` J. DILLINGHAM.
FENDER 0E sEEATE EOE EooTs AND sEoEs.
I UNITED STATES PATENT OFFICE.
JOHN DILLINGHAM, OF TURNER, MAINE, ASSIGNOR TO JESSE FOLLETT, OF OF SAME PLACE.
IMPROVED FENDER OR SHEATH FOR BOOTS AND SHOES.
Specication forming part of Letters Patent No. 34,461, dated February 18, 1862.
To all whom it may concern:
Be it known that I, JOHN DILLINGHAM, of Turner, in the county of Androscoggin and State of Maine, have invented a new and useful improvement on the several modes and forms heretofore in use for covering the toes of boots and shoes, whether of metallic or other substance, which I denominate a sheath or fender; and I do hereby declare that the following is a full and exact description thereof, reference being had to the accompanying drawings and the letters of reference marked thereon.
The nature of my invention consists in forming asheath or fender for the protection both of the upper and under leather at the toe of boots and shoes. Said sheath is formed of compounded metals, and maybe composed of a mixture of lead,tin, and bismuth, or any of the known metals or preparations, such as india-rubber, gutta-percha, or other substances which are sufficiently sequacious to be wrought or molded into the desired form.
To enable others skilled in the art or science to which it appertains to make, construct, and use my invention, I will proceed to describe its formation or construction.
I construct said sheathby castingfrom many of the metallic compounds and shaping the mold so as to produce the form desired. I also form said sheath from thin metal plate by the use of swages, giving the form the same as those cast-a form unlike any other covering now in use for the protection of the toes of boots and shoes.
Said sheath has a double form, being a union of the covering for the upper and under leather of the toe of the boot or shoe in one entire piece of metal or other substance of which it maybe constructed. The form is such that it covers over the upper leather at the toe of the shoe (see letterA on drawing) and extends downward over the outer sole and passes over on the outside of said sole suicient to receive the nails to fasten it on, (see letter C on drawing,) and has also a central iange which passes between the outer and inner sole, extending back toward the heel. (See letter B on drawing.)
Letter D on drawing represents the under side of the same iiange, of which letter B repabout midway, and then by the use ot swages is pressed into the desired form. That portion which comes over the upper leather of the shoe will be of two thicknesses of said plate, and below that one portion passes between the inner and outer soles, and the other part of said plate extends over the end of the outer sole sufciently to be nailed the same as those formed by casting.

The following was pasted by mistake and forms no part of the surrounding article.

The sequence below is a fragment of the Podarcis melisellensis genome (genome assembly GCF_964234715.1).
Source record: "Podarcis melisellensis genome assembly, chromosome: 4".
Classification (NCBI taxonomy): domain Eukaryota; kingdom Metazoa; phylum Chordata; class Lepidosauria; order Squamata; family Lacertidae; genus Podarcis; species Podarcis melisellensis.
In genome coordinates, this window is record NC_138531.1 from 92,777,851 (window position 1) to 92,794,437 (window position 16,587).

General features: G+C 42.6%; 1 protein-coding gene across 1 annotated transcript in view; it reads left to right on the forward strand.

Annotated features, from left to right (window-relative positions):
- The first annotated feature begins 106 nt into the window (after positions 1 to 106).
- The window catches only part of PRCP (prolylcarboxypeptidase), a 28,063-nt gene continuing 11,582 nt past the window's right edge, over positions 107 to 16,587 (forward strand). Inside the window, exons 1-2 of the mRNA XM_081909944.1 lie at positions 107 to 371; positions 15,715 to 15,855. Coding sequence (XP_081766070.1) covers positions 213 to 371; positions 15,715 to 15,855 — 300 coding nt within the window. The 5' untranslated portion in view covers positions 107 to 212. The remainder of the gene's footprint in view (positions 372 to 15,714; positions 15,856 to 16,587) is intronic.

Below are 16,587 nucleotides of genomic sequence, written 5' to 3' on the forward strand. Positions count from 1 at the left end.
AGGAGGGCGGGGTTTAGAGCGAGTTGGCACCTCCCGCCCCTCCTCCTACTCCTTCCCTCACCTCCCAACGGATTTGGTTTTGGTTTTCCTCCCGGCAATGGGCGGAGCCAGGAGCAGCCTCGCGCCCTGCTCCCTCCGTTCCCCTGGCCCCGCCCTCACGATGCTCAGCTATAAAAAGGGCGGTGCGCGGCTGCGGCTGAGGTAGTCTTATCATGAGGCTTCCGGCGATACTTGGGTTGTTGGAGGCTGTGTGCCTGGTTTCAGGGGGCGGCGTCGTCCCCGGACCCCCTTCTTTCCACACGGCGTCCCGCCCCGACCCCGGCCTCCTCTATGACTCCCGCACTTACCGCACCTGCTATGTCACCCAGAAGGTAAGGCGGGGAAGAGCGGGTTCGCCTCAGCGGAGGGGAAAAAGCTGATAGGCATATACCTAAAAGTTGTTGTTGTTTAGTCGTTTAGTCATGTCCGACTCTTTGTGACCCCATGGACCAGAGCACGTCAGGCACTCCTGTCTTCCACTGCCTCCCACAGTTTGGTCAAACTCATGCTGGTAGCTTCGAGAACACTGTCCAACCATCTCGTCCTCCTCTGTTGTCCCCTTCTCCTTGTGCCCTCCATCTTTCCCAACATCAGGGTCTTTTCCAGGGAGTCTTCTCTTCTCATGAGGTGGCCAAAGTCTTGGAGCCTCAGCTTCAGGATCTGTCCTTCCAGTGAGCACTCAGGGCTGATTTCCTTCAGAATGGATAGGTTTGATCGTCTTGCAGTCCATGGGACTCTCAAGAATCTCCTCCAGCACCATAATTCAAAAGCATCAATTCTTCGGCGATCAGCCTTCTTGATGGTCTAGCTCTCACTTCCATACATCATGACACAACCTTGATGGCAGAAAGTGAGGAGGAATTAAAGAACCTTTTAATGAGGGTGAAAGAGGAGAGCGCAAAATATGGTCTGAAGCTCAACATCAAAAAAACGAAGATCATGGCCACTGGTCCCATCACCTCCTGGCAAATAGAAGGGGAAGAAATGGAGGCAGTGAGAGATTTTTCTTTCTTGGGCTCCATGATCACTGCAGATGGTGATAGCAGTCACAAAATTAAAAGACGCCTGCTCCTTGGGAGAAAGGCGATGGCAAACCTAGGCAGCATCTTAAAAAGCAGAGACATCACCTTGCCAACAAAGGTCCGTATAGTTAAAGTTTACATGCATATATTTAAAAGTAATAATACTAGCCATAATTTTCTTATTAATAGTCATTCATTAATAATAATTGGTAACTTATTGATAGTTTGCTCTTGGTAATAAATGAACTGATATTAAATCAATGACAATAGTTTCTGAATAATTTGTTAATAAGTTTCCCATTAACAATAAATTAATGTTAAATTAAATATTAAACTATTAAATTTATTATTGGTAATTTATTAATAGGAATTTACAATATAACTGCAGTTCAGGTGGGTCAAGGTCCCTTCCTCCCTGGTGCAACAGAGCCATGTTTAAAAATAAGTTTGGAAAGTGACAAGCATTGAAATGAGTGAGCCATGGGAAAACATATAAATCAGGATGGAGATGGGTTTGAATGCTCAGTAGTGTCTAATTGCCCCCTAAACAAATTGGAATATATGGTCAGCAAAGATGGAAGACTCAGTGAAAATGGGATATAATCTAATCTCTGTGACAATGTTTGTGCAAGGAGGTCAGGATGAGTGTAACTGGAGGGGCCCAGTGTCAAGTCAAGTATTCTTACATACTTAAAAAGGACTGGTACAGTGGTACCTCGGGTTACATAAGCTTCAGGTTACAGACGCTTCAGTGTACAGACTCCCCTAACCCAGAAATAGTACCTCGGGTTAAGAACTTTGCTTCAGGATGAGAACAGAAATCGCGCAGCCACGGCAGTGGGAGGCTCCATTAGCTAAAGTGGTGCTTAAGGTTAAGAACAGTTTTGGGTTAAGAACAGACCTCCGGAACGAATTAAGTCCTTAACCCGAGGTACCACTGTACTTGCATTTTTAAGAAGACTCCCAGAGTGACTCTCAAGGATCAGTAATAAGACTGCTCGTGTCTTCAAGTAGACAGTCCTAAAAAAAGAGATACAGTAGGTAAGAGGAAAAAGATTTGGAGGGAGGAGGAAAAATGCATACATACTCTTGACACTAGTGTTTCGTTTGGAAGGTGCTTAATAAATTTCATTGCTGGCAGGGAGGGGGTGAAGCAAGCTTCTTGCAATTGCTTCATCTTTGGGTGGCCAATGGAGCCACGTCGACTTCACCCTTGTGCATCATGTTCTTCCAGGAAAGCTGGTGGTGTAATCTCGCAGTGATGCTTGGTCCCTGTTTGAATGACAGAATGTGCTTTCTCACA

The top part of the forward end of said sheath is formed with a iuted or grooved surface with corresponding grooves on the inside.
I am aware that Newman Silverthorn filed his application for apatent fora metal tip on the 3d day of August, 1857, and described it as being simply a small piece of copper covering but a small portion of the upper leather only and passing in between the soles sufficiently to receive the pegs which fasten it on, leaving the remainder of the toe of the shoe without any protection, has no flange to support it, and no fluting or grooves to add strength and durability. I therefore do not claim this as my improvement.
I am also aware that George A. Mitchell made application for a patent on a metallic tip December 16, 1856, and this also covers but a small rim of the upper leather. at the toe of the shoe without protecting any other Apart thereof, no part coming over the end of the sole or on the under side, no flange, and no uting, and I do not claim any part of this as my improvement. Neither do I claim a former mode of protecting the toes of boots and shoes which consisted of a small piece of metal screwed onto the outer sole of the boot or shoe. This mode left all of the toe unprotected, except a very small part, as described.
I claiml. The connection or union of the covering for the upper leather and sole of the toe of the boot or shoe in one entire piece of metal or other substance as novel, and therefore my improvement.
2. As novel, the peculiar form of the sheath, whereby the covering for the upper and under leather of the shoe or boot is connected by a central iiange to support it, therefore not liable to get out of place.
JoB PRINCE, JAMES A. CARY, SoPHRoNIA yM. FoLLET'r.